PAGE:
New Psychosocial Hazard and Sex Discrimination Laws Making Directors Personally Liable for Workplace Bullying

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New Psychosocial Hazard and Sex Discrimination Laws Making Directors Personally Liable for Workplace Bullying

In the wake of Brodie’s tragic work-related death in 2006, Australia has been on a journey to enhance workplace safety, especially concerning bullying and its severe consequences. The legal landscape has evolved, and recent changes are reshaping the responsibilities of directors and business owners to include preventing serious psychological injuries. We break down the latest developments in Australian law and provide practical tips on fostering a psychologically safe work environment.

The Work Health and Safety new Psychosocial Hazard Code of Practice and Regulations introduces a duty to eliminate personal conflict escalation, discrimination, and poor job design that could lead to psychological injuries. By proactively addressing these issues, businesses can prevent workplace bullying before it becomes a recurring problem.

Local Safe Work regulators now have the authority to enforce the elimination of psychosocial risks and prosecute directors for breaches causing psychological harm, mirroring the approach taken for physical injuries. The chain of responsibility now extends to cover psychological injuries caused by psychosocial hazards, making directors personally liable for the well-being of their employees.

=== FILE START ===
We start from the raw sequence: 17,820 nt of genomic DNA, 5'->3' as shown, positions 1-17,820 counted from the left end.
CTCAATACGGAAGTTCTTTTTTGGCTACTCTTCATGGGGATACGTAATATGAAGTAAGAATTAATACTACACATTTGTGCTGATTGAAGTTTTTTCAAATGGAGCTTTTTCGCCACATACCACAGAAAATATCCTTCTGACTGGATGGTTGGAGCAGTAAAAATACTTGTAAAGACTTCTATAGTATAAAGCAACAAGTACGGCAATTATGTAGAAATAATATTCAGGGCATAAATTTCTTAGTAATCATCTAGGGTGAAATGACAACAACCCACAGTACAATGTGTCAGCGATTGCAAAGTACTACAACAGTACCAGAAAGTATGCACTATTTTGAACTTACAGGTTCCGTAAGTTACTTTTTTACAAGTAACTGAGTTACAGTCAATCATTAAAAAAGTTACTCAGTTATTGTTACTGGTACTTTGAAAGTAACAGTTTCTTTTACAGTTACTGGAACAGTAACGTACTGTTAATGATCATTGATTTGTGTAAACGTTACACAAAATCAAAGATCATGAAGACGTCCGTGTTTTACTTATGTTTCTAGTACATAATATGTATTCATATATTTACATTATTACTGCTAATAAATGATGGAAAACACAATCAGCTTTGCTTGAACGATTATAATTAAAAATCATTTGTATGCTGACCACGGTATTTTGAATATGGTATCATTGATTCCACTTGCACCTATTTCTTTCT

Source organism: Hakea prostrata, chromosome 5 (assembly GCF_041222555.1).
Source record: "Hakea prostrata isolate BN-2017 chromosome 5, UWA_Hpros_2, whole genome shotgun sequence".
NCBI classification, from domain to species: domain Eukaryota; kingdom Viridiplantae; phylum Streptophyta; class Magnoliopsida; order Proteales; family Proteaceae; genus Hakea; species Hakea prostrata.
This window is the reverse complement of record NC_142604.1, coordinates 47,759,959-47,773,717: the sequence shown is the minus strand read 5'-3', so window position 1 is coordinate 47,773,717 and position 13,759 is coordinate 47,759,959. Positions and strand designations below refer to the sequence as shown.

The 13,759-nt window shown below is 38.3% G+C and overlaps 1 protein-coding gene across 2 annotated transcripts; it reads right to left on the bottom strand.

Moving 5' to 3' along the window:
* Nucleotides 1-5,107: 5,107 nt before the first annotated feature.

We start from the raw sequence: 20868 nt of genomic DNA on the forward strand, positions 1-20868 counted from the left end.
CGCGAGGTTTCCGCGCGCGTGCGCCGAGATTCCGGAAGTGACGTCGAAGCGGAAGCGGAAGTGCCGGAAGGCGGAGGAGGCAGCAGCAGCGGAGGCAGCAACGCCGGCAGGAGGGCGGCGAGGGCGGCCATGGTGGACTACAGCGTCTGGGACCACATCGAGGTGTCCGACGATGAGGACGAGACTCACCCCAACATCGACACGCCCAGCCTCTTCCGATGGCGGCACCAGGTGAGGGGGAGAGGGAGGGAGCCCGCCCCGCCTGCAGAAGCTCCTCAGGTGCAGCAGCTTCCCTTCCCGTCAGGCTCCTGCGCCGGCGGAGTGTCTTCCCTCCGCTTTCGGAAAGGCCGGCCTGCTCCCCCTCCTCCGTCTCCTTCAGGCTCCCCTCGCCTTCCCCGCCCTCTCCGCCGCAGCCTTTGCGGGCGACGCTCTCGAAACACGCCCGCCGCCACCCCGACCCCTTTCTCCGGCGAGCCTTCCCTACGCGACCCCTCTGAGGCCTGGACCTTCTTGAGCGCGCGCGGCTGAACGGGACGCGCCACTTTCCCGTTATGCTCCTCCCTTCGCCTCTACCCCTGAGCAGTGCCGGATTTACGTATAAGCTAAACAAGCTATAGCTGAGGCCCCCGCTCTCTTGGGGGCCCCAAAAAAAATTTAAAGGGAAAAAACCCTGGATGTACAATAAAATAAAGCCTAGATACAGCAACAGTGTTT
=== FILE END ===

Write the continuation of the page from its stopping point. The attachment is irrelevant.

Under the Sex Discrimination Act, the Human Rights Commission now has the power to enforce a positive duty to eliminate sexual discrimination and harassment. This additional oversight complements the efforts of Safe Work regulators, ensuring organizations take steps to prevent sex discrimination and harassment as psychosocial hazards.
Also read: Directors Personal Liability Protection Under the Psychosocial Hazard Code of Practice

The Fair Work Commission continues to play a crucial role in preventing bullying, discrimination, and unfair dismissals. Orders can be issued to prevent unequal pay and sexual harassment, with potential legal and operational consequences for the organization.

Be aware, new Work Health and Safety Industrial Manslaughter offenses are on the horizon, carrying hefty penalties and fines. Directors and business owners may face personal liability, and professional indemnity insurance will not cover these fines. It’s essential to stay informed and take proactive measures to avoid such dire consequences.

To build a psychological safety culture, start with a strategic management plan, authentic leadership, and strategic human resource management. Incorporate elements like early conflict resolution, emotional intelligence, and positive behavior. Empathyse offers an off-the-shelf online solution, providing education, training, policies, and employment agreements to help create a psychologically safe workplace and prevent bullying.

In the evolving landscape of Australian workplace safety, staying informed and proactive is key. By understanding the recent legal changes and implementing measures to foster a psychologically safe culture, businesses can protect their employees and themselves from the serious consequences of workplace bullying. Kevin Gilmore-Burrell, a seasoned business lawyer, is actively researching workplace bullying and developing Empathyse ® , an off-the-shelf solution tailored for organisations of all sizes.